Haring, who never made preparatory drawings, usually started and completed his compositions in a single sitting. He soon adapted this improvisational style, and the bold street imagery that combined optimism with political commentary and overt sexuality, to more traditional mediums. His savage wit is on display in a narrow, 20-foot-tall ink and tempera work on paper that has a blood-stained message scrawled in black and white, which reads: “Everyone Knows Where Meat Comes from, It Comes from the Store.” His paintings on immense vinyl tarpaulins demonstrate cleverness and a
capacity for scale and impact. “Untitled” (1983), for instance, portrays alien figures with jagged, zippered mouths and totemic animal heads striding through a brightly colored, patterned landscape, while another 10-foot-by-10-foot painting from the same year features a black robot-like creature with metal arms, antennae protruding from the top of its head and a blaring yellow rectangular slot for eyes. A fluorescent enamel-on-fiberglass sculpture, “The Statue of Liberty” (1982), was done in collaboration with LA II, aka graffiti artist Angel Ortiz; it stands roughly eight feet tall. The iconic American symbol of freedom and independence is painted in a neon pop-art color scheme and covered—or defiled, depending on one’s point of view—head to toe with tags and symbols as if she had acquired a whole body tattoo; she lifts an orange torch with a blue lightbulb skyward.
The artist aggressively takes on an incendiary triad of race, power and violence in “Prophets of Rage” (1988), in which a black figure in silhouette, broken chains dangling from his ankles, attempts to grasp a golden crown just above his head. He’s flanked by the decapitated body of a white man hanging by his feet on one side and, on the other, a red heart with a knife through it, dripping blood. “Haring was a showman,” notes Cox. “And this large painting has all the trademarks of that aspect of his personality.”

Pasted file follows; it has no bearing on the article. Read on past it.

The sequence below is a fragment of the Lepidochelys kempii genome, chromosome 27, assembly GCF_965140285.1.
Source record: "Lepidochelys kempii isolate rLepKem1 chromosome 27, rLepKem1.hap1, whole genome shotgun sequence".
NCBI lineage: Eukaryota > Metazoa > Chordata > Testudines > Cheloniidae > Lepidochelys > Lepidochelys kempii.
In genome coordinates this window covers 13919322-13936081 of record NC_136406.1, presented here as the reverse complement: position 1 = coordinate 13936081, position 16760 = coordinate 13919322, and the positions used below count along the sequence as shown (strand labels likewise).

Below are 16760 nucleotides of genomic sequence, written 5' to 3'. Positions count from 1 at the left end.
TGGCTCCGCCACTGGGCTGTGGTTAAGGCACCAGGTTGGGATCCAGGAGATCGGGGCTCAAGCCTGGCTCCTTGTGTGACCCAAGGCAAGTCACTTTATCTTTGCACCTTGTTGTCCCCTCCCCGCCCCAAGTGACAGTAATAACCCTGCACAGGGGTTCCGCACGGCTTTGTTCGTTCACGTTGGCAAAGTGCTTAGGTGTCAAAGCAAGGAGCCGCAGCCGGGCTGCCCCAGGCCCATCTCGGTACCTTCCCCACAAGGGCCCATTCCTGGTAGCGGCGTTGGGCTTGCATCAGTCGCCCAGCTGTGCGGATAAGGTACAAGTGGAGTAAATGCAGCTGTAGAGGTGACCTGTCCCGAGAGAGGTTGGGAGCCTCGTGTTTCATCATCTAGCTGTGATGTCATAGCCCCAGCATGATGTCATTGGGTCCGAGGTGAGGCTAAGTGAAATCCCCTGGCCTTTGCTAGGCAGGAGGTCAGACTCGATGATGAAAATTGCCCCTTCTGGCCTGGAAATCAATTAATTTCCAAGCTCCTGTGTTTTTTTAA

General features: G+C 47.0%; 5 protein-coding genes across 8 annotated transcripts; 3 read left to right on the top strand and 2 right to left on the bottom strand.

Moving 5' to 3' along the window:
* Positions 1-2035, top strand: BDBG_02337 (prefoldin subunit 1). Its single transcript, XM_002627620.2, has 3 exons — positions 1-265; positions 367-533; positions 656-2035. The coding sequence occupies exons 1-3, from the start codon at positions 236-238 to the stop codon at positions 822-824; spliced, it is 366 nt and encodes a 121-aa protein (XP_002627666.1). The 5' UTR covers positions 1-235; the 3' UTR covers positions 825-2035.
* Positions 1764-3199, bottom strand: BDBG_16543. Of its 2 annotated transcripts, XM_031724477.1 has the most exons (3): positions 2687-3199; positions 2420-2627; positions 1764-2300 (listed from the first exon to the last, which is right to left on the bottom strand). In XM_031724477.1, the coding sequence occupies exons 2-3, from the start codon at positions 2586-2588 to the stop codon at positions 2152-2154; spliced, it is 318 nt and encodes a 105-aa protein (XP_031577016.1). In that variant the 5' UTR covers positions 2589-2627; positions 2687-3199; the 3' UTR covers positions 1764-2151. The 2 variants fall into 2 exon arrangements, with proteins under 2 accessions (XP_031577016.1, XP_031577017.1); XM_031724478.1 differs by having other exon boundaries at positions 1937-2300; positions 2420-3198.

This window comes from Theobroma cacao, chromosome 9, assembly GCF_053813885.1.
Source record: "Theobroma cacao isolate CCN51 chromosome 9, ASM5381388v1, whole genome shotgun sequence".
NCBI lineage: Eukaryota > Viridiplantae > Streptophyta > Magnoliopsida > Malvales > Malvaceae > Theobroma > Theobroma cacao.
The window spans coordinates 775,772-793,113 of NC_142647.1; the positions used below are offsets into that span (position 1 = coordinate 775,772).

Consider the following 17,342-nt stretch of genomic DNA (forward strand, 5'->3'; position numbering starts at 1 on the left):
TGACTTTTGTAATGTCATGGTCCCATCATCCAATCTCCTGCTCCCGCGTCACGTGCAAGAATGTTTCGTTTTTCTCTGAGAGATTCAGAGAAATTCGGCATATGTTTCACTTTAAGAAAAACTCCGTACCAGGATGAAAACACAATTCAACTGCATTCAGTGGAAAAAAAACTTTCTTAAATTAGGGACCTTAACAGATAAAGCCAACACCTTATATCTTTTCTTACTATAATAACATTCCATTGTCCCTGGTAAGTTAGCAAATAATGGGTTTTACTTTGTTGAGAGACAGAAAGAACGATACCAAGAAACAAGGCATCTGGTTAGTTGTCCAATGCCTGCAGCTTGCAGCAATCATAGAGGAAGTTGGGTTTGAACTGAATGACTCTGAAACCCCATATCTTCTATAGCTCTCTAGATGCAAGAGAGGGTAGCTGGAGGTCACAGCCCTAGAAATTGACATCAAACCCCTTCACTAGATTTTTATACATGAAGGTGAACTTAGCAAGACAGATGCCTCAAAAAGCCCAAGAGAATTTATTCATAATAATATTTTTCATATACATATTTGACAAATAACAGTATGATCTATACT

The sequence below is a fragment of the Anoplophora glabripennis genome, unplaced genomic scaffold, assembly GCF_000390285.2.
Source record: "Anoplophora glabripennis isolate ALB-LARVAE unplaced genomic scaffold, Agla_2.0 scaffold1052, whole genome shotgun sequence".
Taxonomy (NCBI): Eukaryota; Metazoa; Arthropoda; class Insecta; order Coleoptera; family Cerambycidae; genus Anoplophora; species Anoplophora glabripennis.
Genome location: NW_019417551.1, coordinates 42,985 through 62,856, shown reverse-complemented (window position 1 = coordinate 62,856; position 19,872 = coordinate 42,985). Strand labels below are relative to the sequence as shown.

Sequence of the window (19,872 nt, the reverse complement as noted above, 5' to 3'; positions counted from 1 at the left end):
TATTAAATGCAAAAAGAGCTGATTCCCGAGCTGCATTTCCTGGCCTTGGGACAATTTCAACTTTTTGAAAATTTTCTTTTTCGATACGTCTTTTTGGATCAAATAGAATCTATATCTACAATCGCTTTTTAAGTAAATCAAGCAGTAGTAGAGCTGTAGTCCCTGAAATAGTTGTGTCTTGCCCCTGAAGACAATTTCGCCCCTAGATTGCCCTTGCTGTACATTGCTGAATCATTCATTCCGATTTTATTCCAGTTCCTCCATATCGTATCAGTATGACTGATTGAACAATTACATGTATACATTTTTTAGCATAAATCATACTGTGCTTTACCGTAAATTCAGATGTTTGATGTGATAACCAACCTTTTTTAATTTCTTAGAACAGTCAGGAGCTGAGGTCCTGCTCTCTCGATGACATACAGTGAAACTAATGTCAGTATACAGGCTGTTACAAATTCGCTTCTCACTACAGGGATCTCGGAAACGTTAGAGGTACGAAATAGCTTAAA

Though based in New York, Haring visited San Francisco many times, leaving behind an artistic legacy. He created a 1985 mural for the South of Market Child Care Center and another for the underground club DV-8—both are now in private collections—as well as “The Life of Christ” (1990), a triptych sculpture installed in the AIDS chapel at Grace Cathedral. The San Francisco Art Commission owns his sculpture “Untitled (Three Dancing Figures)” (1989).
Haring sought social change until the end, passionately promoting safe sex and AIDS awareness. “Silence=Death,” a large, pink, triangular-shaped canvas laden with symbolism, is an activist work that poignantly speaks to the crisis, giving voice to the suffering of an invisible population and attention to a disease claiming the lives of his friends. It was created in 1988, two years before he died.
Nov. 8 → Feb. 16
de Young Museum
Golden Gate Park